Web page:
There are several criteria that might be considered relevant for assessing here. For example, what do researchers say about socialization and behavior problems? Evidence suggests that young children who suffer from shyness are likely to come from parents who did not allow their children to explore the world. That is, authoritarian parents, more likely to develop structures and rules that limit the experiences of their children, may in fact feed tendencies of those children to be shy. Researchers conclude that "parents who are less likely to encourage independence of thought and/or deed in their offspring are also more likely to have socially inhibited and shy youngsters." (Society for the Advancement of Education 2001). So, if shyness is considered a behavior problem, then permissive parenting is probably a better approach to encourage independence. When it comes to other behavior problems, however, the research presents a possibly different conclusion. Consistently, scholars find that "kids have fewer behavior problems and do better at school when their parents are Authoritative." (Dewar 2001).

Once kids have reached adolescence, different issues become important indicators of success. Research for this age group shows that authoritarian parenting is better than permissive parenting in producing high-performing students, but both parenting types come in behind authoritative styles (Dornbusch 1987). More important for teens is consistency. That is, parents that are overly moody or offer different expectations on different days may be more harmful to adolescent development than any particular style (Kopko 2007).

Some researchers have focused on whether or not all children will respond to parenting styles the same way, or, instead, if children from different ethnic backgrounds will have different experiences with the same parenting style. Indeed, research shows variation within the data. For example, authoritarian parenting style is especially important for success in all groups, but is correlated with higher academic performance only in European-Americans and Hispanic-Americans (Parenting Styles). Darling (1993) notes that "the prevalence of different styles of parenting varies markedly among ethnic groups in contemporary America" (495), thereby making it difficult to study differences without bias. Chao (2001) looked at the impact of parenting styles on Chinese-Americans and found that the positive academic effects of authoritarian parenting style were weaker for first generation Chinese-Americans.

To summarize the literature, there seems to be general consistency in research results regarding the impact of parenting style on socialization patterns in children: "In reviewing the literature on parenting style, one is struck by the consistency with which authoritative upbringing is associated with both instrumental and social competence and lower levels of problem behavior in both boys and girls at all developmental stages." (Parenting Style) However, some researchers have had trouble reproducing this consistency when asking slightly different questions. One study, for example, sought to probe connections between parenting styles and cognitive development and concluded that no such correlations exist (Tiller et.al.). Other researchers have echoed this uncertainty, with one marco-study concluding that "contemporary evidence clearly points toward multiple roles for parents that often do not imply the deterministic effect once attributed to them." (Collins 2000: 228). Some researchers have sought to break down the categorization of parenting into defined styles, and instead focus on parenting goals, values, practices, and styles; these pieces of information are then matched with older childrens' willingness to be socialized and, finally, outcomes (Darling 1993). Finally, many have noted that parents often use a mix of approaches, being more permissive in certain cases and applying strict rules when they feel the situation warrants (Kopko 2007).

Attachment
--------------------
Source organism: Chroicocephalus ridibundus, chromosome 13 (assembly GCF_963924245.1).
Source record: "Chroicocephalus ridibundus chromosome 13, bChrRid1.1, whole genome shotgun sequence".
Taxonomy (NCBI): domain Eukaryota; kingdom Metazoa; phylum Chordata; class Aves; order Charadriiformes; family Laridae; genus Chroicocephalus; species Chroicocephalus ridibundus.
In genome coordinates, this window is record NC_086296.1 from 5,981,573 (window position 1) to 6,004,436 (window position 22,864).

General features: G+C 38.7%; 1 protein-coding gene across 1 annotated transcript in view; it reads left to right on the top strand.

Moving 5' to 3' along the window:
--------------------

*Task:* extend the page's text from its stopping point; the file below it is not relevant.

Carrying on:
Personal Experience

As a parent of a two-year-old, I am beginning to struggle with my own parenting style. My daughter is starting to have tantrums when she doesn't get her way, and I have noticed that while many of those tantrums seem to be unavoidable, there may be some things I can do as a parent to reduce the number and/or intensity of her unhappy fits. One thing that seems to work well is to offer her the appearance of a choice even if none exists. For example, when it is time for us to leave the house and we are in a hurry, if I just demand that she hustle and get in the car, I'm likely to be met with resistance and crying. Instead, if I present the outing as an adventure and offer her an exciting choice between her red boots and her black sneakers, she will likely be distracted by the wardrobe choice and becomes much easier to manage.

Likewise, giving my daughter some warning about upcoming changes also… [END OF PREVIEW] . . . READ MORE